Can Asbestos Be Recycled? Short Answer: Yes.
Asbestos can be recycled, but not in the way you would recycle paper or plastic. This type of recycling uses high temperatures to change asbestos fibers into glass or ceramic fibers that are safe to use for other purposes.
If asbestos is in your home, contact professionals that are properly trained to dispose of it. Do not try to remove or recycle asbestos yourself. This can disturb asbestos fibers and put you at risk of mesothelioma and other asbestos-related diseases.
How to Recycle Asbestos
Asbestos recycling must be performed by companies that have been approved to do so by the Environmental Protection Agency (EPA).
- To recycle asbestos, professionals:
- Remove the asbestos-containing material from a home, ship, or vehicle
- Wash the asbestos in a hot solution of sodium hydroxide followed by acid to dissolve the fibers
- Heat the solution to 2282 degrees Fahrenheit (which changes the asbestos into glass)
- Recycle the glass or ceramic
Benefits of Asbestos Recycling
Asbestos is usually sealed and buried in landfills, not recycled. As landfills run out of space, burying large amounts of asbestos is becoming a problem. The glass produced from asbestos recycling can be used to make roads and construction materials. Selling this glass also helps lower the costs of asbestos recycling. Recycled asbestos-containing products no longer contain the toxic mineral. In turn, people who use recycled asbestos glass are not at risk of mesothelioma or other diseases.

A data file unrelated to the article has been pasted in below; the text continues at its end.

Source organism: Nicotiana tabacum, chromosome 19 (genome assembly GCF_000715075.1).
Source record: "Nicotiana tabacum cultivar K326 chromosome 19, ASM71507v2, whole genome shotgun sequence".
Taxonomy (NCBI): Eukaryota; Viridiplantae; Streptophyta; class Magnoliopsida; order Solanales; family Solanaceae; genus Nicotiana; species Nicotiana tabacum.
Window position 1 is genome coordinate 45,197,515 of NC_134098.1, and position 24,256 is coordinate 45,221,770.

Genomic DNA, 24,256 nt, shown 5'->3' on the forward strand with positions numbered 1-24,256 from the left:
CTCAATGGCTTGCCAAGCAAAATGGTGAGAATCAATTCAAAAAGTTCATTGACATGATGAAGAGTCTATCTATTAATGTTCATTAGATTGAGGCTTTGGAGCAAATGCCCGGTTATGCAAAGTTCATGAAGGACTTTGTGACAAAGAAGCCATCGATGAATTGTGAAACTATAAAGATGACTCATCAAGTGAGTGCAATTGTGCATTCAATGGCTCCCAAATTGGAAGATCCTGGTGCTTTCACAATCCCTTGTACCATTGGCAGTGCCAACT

Recycling Asbestos Products
Asbestos was used from the 1930s until the late 1970s to make thousands of products. As these products were used or wore down, they could send stray asbestos fibers into the air. Inhaling or swallowing asbestos fibers can cause mesothelioma or other diseases later in life. Older asbestos products can still be found in buildings, ships, and vehicles even today. If these products are not recycled or disposed of, those nearby can be exposed to dangerous asbestos fibers.
Asbestos Removal and Disposal Laws
As the dangers of asbestos-containing products became widely known, the U.S. government passed laws to ensure they would be properly removed and disposed of. Learn more about some of these asbestos laws below.
- Toxic Substances Control Act (TSCA) – When passed in 1976, this act allowed the EPA to start regulating asbestos-based products.
- Asbestos Hazard Emergency Response Act (AHERA) – AHERA established rules about removing asbestos-containing products from schools. It also set guidelines for accrediting contractors to remove asbestos.
- The National Emission Standards for Hazardous Air Pollutants (NESHAP) – These guidelines keep construction workers safe from exposure during demolition or renovation. They also provide rules on how to properly recycle asbestos-containing materials.